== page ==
In the last post I talked about the first reason I have been so emotional this week: SO much gratitude! And part of that gratitude spills right into the second reason I was so emotional last week: my sister came to the rescue for Lucy. She taught her her first lesson to learn to play the piano by ear as she works her heart out to learn piano songs with severe vision loss.

Vision Loss and Playing the Piano

Let’s back up and set the stage. There are lots of aspects of losing your vision that are pretty heartbreaking. Sometimes you don’t know what they’ll be until you are in the middle of them. During the last few weeks, that heartbreak for Lucy has landed on playing the piano. Or maybe the worry that she can’t learn by herself to play the piano. She was so worried (like keep-you-up-at-night worry) because her dear teacher who hand-enlarges all her music for her, had simplified the last couple songs she had taught her.

And Lucy is no dummy. She listens to songs with her “super-hearing,” and believe me, she knows what the introductions are. She knows where the complicated parts are. And she knew some of those were missing.

Now, the average person may be thankful for that little help of simplification. I personally will take “simplified” any day I tell you! But Lucy is not the “average person.” She’s a girl who does not want people to take it easy on her just because she can’t see very well. Bring on the tough stuff for that girl! She thrives on figuring out how to move those fingers and make that beautiful music. So, because her teacher had simplified a couple songs (to make them 20 pages long rather than 30…those big notes take up LOTS of room!), she simply “couldn’t be trusted” in Lucy’s opinion. And she was determined that she needed to find a way to sight-read so she could be the judge of whether or not that music was simplified.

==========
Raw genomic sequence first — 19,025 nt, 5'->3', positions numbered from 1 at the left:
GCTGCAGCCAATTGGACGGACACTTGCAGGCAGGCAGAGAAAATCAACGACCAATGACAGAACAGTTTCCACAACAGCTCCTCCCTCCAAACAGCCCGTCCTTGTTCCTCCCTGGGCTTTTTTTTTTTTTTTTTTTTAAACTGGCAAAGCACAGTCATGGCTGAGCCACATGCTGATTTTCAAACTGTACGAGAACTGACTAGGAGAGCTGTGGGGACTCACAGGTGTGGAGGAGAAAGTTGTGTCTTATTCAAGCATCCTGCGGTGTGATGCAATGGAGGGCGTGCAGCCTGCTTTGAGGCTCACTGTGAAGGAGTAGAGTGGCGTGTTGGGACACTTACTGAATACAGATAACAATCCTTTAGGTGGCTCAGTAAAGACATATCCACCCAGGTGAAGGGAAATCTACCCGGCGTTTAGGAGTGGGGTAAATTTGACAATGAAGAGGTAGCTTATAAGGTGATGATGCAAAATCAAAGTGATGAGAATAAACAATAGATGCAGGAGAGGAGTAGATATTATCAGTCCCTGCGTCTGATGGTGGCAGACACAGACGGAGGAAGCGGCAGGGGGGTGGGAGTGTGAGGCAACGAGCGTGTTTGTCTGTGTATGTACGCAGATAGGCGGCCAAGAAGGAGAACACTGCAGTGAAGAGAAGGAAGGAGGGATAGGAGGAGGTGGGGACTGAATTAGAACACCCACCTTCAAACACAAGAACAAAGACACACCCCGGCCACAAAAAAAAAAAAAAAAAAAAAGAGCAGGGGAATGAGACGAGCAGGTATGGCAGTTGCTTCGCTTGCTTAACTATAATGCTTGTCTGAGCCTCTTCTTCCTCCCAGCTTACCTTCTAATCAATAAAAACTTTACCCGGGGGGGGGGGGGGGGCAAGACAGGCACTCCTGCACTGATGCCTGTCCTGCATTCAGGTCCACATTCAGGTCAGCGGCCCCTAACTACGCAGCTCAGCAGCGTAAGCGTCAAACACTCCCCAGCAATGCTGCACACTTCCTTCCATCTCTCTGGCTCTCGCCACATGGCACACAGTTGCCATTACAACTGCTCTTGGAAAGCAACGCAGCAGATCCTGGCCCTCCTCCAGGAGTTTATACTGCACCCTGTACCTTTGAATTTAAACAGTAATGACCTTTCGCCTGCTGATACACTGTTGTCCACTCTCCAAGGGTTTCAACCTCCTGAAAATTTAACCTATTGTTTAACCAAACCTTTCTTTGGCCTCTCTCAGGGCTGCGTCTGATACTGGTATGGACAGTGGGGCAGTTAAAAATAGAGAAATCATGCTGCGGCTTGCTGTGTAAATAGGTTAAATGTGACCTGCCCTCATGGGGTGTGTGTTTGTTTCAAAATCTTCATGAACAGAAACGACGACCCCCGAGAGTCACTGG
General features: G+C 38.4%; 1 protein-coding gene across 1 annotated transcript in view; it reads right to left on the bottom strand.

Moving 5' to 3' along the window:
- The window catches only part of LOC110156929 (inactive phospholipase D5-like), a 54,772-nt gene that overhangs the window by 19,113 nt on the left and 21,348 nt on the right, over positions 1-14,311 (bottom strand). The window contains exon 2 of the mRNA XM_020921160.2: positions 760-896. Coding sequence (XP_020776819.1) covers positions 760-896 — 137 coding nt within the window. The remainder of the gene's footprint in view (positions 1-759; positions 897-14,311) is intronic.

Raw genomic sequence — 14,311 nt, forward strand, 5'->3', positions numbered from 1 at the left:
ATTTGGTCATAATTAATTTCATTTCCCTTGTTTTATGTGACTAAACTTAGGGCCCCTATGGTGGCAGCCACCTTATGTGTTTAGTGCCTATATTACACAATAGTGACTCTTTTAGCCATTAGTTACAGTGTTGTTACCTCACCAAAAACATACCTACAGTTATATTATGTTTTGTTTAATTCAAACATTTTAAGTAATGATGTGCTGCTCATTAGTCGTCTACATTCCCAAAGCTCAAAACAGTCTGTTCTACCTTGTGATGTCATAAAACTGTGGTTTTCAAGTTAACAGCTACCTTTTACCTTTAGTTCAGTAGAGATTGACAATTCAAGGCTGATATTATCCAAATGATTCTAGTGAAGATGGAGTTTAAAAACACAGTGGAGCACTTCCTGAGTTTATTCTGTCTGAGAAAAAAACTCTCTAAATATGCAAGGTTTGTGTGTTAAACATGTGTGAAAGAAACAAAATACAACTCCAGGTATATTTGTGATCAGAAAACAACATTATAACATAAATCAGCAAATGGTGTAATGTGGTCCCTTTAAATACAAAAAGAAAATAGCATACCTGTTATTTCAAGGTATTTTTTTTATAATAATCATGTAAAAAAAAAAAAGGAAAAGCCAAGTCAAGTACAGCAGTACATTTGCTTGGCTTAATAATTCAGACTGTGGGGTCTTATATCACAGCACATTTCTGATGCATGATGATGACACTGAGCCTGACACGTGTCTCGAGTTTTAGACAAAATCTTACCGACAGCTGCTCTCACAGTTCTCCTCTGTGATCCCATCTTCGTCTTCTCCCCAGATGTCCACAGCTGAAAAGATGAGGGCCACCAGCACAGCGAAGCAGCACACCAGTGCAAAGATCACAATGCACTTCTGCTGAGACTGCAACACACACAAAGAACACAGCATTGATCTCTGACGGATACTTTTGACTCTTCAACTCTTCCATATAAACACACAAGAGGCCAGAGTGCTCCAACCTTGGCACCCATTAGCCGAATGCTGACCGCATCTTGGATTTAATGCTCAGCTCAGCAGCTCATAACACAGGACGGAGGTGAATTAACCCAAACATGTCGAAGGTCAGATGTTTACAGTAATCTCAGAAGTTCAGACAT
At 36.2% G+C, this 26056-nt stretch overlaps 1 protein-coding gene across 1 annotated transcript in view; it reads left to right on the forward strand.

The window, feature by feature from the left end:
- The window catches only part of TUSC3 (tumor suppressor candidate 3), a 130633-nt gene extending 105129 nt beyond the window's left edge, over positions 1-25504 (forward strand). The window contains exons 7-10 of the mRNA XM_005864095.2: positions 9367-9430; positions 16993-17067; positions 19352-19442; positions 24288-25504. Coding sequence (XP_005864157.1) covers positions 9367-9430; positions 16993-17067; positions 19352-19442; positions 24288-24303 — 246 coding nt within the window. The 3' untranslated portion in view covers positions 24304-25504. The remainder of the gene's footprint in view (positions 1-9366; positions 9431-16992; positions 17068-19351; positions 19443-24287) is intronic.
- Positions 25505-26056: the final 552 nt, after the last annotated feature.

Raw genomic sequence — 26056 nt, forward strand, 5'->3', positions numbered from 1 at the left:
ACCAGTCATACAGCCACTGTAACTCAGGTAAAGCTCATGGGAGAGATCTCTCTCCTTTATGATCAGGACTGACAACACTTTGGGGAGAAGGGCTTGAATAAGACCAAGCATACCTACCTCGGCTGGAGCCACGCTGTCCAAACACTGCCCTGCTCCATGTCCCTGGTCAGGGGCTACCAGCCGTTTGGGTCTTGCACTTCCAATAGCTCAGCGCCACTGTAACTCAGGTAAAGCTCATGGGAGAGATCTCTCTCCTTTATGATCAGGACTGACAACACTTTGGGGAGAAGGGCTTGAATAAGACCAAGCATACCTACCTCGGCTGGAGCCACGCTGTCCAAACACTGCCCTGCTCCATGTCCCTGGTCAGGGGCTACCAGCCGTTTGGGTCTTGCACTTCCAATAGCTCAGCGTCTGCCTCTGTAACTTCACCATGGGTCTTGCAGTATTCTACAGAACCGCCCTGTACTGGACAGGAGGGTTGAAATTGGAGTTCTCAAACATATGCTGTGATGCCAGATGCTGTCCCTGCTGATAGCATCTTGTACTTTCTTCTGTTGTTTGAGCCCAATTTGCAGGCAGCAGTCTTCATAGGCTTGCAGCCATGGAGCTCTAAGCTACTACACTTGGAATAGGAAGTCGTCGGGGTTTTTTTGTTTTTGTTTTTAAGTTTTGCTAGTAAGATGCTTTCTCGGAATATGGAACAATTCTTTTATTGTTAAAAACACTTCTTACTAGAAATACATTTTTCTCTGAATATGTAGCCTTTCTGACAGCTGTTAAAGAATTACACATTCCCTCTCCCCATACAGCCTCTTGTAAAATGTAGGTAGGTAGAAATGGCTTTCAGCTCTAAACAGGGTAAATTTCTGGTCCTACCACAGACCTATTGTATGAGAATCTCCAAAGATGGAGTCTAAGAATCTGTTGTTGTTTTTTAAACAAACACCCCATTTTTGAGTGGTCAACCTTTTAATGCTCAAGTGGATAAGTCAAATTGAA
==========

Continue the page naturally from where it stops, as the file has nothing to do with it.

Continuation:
Vision Loss Necessitates a whole new way to learn to play the piano

The problem is that Lucy is having trouble seeing even the huge notes her teacher draws for her. We looked up all kinds of visual aids. Her Braille teacher sent us some resources. We found some clip-on magnifiers. There’s a program on an iPad that connects to a foot-pedal that helps you move the music along on the iPad using high-contrast notes. There are some cool things on the market, that’s for sure.

But unfortunately none of those will work for Lucy. She just can’t see enough to have them help her at the level of piano she plays now. There are too many notes. Any screen would be too small. Her eyesight is unfortunately too deteriorated.

The thing I love so much about Lucy is that she knows how to maneuver dead ends. She was determined to find something that would help her learn to play her favorite songs in spite of her eyesight. And therefore keep her love of the piano. She needs the piano!

learning to play piano by ear

That’s the point where my sister came in this weekend (remember she was in town for my Mom’s birthday celebration).

I had spilled out our worries earlier in the weekend. And Saydi took it on herself to take some time with Lucy to teach her some things. I think we’d all agree that she is the most musical in our family (and she has helped all her kids have become pretty great musicians themselves). She also claims to be the “favorite aunt” (ha!) so of course Lucy already adores her (which is important if she was really going to listen).

Those two took some time to delve into the magic of piano chords.

She explained to Lucy that if you know the chords, you can learn to play just about anything.

She taught her a few songs, and took some time to help her learn what it means to play by ear, helping her learn skips and octaves in a whole new way.

We also were able to explain a little better that there’s not one version of a song. People arrange songs in all kinds of ways, and learning to play by ear will help her the very most if she really wants to learn songs just how she hears and loves them.